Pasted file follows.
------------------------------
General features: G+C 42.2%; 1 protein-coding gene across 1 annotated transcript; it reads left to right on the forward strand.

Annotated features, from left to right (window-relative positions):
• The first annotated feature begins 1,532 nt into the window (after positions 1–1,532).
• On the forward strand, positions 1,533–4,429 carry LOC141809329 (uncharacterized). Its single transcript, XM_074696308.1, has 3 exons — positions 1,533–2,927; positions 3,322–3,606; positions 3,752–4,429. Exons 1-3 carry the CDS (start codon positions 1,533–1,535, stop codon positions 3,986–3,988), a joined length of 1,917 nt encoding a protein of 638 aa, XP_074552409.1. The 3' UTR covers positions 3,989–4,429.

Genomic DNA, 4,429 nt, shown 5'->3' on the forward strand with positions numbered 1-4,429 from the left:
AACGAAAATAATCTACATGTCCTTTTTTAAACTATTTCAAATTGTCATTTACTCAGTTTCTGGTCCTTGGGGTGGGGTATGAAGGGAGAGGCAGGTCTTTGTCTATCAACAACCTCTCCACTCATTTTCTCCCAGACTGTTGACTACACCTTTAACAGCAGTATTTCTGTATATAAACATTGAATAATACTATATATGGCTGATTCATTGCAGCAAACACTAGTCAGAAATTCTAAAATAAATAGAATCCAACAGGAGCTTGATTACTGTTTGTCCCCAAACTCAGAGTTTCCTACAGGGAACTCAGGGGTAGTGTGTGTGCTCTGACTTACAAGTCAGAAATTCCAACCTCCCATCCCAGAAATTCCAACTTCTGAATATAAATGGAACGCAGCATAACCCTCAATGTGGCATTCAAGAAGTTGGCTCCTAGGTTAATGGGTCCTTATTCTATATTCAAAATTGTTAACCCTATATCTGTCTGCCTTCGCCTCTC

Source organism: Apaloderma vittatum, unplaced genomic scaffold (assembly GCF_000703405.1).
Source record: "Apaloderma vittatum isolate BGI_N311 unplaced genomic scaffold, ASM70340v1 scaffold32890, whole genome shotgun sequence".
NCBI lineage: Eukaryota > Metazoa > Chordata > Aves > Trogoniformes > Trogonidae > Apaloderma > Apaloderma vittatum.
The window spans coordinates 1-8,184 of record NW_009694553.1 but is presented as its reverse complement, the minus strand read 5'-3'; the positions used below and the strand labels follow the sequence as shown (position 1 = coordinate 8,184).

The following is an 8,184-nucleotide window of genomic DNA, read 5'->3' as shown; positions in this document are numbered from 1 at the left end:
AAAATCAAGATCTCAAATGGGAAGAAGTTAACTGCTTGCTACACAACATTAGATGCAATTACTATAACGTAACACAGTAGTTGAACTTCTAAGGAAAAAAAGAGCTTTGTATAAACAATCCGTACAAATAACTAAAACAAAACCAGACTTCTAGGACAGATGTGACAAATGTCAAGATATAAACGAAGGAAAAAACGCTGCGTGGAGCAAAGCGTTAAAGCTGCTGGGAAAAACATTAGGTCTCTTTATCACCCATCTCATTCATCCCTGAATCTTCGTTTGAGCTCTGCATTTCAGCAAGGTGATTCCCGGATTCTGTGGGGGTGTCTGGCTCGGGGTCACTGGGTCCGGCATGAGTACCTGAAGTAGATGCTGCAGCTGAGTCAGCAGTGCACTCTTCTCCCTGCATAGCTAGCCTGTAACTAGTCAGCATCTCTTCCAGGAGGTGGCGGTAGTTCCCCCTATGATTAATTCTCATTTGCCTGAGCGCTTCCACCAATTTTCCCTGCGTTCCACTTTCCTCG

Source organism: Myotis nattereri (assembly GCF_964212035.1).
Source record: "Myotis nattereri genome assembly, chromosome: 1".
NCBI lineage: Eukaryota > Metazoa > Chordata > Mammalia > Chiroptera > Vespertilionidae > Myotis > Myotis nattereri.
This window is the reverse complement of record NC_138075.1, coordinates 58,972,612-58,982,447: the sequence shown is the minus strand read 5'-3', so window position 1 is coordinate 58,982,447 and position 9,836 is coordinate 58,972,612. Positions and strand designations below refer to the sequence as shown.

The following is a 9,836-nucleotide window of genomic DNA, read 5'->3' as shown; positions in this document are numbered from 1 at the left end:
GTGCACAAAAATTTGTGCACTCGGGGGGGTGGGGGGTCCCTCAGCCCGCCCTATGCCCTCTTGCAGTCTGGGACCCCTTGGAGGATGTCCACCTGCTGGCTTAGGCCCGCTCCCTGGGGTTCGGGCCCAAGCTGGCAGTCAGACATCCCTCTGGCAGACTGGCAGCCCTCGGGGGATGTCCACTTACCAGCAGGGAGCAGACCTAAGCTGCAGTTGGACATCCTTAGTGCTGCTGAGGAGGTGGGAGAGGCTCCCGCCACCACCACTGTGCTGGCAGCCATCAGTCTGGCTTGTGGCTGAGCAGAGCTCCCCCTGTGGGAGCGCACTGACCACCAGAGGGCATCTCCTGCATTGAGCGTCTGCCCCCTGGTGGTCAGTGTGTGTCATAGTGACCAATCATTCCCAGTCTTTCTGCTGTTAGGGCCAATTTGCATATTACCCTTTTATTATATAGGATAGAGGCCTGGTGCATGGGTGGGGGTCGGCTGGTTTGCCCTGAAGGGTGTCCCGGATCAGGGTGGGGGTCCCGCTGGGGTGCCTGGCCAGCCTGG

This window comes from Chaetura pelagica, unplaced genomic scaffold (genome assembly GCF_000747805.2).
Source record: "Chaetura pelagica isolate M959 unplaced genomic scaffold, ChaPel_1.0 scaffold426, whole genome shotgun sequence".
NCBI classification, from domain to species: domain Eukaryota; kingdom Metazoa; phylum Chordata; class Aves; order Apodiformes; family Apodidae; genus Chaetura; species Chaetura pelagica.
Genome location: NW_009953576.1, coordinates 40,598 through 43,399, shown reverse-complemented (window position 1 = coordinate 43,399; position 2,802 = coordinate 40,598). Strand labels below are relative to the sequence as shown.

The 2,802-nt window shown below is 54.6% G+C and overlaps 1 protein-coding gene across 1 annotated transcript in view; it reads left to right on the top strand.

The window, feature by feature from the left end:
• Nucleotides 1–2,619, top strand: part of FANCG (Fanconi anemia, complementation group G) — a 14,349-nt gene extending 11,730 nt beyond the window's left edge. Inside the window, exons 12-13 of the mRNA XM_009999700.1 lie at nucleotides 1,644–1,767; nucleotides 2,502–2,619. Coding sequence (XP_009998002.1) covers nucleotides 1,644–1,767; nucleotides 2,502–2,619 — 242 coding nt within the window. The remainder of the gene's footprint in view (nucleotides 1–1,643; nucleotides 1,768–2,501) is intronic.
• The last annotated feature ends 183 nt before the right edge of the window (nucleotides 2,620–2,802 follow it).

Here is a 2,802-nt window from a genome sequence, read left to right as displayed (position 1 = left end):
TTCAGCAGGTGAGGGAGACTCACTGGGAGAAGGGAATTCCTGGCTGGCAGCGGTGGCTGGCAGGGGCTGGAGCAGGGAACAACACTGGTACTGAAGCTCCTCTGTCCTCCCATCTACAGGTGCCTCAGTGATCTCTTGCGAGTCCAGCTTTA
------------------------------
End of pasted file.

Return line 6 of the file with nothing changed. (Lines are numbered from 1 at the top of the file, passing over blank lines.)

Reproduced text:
AACGAAAATAATCTACATGTCCTTTTTTAAACTATTTCAAATTGTCATTTACTCAGTTTCTGGTCCTTGGGGTGGGGTATGAAGGGAGAGGCAGGTCTTTGTCTATCAACAACCTCTCCACTCATTTTCTCCCAGACTGTTGACTACACCTTTAACAGCAGTATTTCTGTATATAAACATTGAATAATACTATATATGGCTGATTCATTGCAGCAAACACTAGTCAGAAATTCTAAAATAAATAGAATCCAACAGGAGCTTGATTACTGTTTGTCCCCAAACTCAGAGTTTCCTACAGGGAACTCAGGGGTAGTGTGTGTGCTCTGACTTACAAGTCAGAAATTCCAACCTCCCATCCCAGAAATTCCAACTTCTGAATATAAATGGAACGCAGCATAACCCTCAATGTGGCATTCAAGAAGTTGGCTCCTAGGTTAATGGGTCCTTATTCTATATTCAAAATTGTTAACCCTATATCTGTCTGCCTTCGCCTCTC